I was consciously writing poetry before I was consciously making sculpture… . A typewriter has even spacing on the lines … [and] is essentially a grid… . Rather than trying to achieve a certain look, I was using the same underlying abstractions, the same underlying forms, in both [poetry and sculpture]–working out of the grid system of the typewriter to the actual grid system of paper in poetry and also using the same kind of system to plan sculptures to try and find elements that would work within a system.–Carl Andre, 1972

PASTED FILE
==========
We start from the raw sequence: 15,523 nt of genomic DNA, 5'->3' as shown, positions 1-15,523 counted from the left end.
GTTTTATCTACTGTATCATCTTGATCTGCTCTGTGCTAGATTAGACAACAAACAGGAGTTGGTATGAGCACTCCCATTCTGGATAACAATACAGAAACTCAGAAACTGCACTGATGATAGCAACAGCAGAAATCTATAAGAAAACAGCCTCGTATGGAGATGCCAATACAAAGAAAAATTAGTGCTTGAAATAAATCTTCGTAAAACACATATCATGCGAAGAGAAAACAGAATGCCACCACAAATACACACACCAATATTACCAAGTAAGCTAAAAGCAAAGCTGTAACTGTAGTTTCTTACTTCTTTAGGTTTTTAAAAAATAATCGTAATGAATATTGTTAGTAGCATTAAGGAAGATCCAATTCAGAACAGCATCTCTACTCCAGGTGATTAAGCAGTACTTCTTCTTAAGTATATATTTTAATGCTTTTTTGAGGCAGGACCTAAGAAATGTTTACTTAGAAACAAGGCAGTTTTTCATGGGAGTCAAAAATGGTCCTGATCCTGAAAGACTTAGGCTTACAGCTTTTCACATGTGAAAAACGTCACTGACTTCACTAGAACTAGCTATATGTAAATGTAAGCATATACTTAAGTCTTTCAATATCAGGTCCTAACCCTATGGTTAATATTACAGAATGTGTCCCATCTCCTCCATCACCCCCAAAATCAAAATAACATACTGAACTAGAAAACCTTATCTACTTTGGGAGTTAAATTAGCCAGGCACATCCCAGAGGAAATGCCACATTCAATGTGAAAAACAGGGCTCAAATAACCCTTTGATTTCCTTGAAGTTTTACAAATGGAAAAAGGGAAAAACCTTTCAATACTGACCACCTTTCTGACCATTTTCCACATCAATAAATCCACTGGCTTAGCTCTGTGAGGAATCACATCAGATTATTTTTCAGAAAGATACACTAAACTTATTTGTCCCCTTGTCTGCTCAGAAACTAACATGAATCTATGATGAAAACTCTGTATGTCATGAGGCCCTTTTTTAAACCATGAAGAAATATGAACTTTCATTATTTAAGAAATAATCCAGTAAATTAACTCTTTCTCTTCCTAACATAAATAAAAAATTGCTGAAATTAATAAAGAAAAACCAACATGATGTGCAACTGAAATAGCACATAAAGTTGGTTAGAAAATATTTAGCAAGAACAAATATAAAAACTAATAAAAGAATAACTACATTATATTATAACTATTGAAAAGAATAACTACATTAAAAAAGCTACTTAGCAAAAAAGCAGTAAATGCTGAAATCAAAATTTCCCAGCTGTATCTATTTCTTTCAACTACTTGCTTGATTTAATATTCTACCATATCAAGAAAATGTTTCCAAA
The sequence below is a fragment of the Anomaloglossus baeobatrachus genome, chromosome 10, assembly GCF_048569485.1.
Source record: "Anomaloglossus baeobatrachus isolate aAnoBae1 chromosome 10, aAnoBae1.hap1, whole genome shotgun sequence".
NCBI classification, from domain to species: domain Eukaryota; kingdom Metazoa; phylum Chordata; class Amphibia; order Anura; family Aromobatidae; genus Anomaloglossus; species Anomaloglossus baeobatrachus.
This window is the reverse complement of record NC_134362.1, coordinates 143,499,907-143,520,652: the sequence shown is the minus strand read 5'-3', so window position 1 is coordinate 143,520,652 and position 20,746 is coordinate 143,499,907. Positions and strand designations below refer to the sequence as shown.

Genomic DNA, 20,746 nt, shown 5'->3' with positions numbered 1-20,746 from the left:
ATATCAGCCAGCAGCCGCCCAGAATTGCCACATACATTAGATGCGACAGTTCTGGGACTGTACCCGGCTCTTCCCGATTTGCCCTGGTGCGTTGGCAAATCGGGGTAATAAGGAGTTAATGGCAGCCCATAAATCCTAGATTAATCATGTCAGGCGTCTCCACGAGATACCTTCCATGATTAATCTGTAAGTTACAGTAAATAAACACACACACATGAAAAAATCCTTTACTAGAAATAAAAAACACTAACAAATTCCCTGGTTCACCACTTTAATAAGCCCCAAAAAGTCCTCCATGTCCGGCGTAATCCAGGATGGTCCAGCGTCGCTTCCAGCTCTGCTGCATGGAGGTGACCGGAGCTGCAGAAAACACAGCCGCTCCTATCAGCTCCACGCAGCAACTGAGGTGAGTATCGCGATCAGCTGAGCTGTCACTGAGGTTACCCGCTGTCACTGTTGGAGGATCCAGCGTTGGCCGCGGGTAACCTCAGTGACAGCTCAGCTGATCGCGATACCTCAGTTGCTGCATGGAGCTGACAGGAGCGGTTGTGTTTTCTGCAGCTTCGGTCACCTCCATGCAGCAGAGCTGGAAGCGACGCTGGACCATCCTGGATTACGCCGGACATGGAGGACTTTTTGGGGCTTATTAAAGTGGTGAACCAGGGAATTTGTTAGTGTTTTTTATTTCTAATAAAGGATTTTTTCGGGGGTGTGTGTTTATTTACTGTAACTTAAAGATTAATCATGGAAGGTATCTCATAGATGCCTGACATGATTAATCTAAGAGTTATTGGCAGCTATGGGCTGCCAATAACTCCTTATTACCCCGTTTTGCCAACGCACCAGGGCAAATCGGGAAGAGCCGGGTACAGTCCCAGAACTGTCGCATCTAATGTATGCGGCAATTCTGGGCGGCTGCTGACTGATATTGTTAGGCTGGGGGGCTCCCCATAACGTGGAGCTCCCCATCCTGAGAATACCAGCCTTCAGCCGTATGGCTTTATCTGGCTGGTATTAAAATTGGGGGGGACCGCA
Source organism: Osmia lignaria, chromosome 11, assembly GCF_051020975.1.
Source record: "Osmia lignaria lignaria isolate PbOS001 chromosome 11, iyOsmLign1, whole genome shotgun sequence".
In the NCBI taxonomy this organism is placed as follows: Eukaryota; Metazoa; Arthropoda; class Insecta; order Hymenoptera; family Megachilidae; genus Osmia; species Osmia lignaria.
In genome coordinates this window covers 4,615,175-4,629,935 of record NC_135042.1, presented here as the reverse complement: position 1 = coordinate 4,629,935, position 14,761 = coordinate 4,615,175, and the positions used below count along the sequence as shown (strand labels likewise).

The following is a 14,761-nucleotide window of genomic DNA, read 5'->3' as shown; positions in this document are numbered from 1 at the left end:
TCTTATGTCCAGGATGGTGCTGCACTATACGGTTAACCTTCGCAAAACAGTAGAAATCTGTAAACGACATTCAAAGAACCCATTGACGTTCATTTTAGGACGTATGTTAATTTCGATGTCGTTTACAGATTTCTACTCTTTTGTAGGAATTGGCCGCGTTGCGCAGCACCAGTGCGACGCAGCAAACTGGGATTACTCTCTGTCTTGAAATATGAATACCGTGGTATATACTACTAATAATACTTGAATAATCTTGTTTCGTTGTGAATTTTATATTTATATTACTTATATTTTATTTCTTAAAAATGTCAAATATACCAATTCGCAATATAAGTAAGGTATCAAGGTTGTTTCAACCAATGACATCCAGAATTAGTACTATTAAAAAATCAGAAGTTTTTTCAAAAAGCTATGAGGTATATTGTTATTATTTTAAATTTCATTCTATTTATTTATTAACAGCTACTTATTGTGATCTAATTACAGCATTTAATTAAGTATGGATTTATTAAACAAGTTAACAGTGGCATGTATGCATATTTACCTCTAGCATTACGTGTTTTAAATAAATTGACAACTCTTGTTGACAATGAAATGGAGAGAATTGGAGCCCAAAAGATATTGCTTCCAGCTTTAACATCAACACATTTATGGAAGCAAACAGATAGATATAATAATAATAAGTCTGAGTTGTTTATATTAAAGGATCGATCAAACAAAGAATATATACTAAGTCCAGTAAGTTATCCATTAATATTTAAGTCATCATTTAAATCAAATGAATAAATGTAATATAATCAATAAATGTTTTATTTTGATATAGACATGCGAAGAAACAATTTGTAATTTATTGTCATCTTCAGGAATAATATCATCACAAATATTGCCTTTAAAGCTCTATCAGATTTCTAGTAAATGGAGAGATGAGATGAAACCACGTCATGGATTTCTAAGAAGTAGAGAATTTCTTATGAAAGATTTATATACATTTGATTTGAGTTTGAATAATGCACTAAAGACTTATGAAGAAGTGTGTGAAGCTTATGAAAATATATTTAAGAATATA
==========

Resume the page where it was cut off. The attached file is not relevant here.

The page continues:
Carl Andre wrote poems from an early age. His mother was a poet, his father a draftsman; as a child, he read dictionaries, encyclopedias, technical books, and geometry books. Primarily known for his Minimalist sculptures such as Slope 2004 (on view in this gallery), Andre works with language in the same way that he handles sculptural materials. He often lifts the “material” from existing literary texts, then cuts it apart and rearranges it according to purely formal considerations. Words appear as words, letters as letters; the content and meaning of individual words are of secondary importance. This method merges the acts of reading and viewing, since what is to be read is contiguous with what is to be seen. In the end, the poems are very similar to the sculptures–the apparent simplicity of their geometric forms and familiar contents, as well as the scrupulous avoidance of straightforward meaning, act as a teaser to an experience of perception.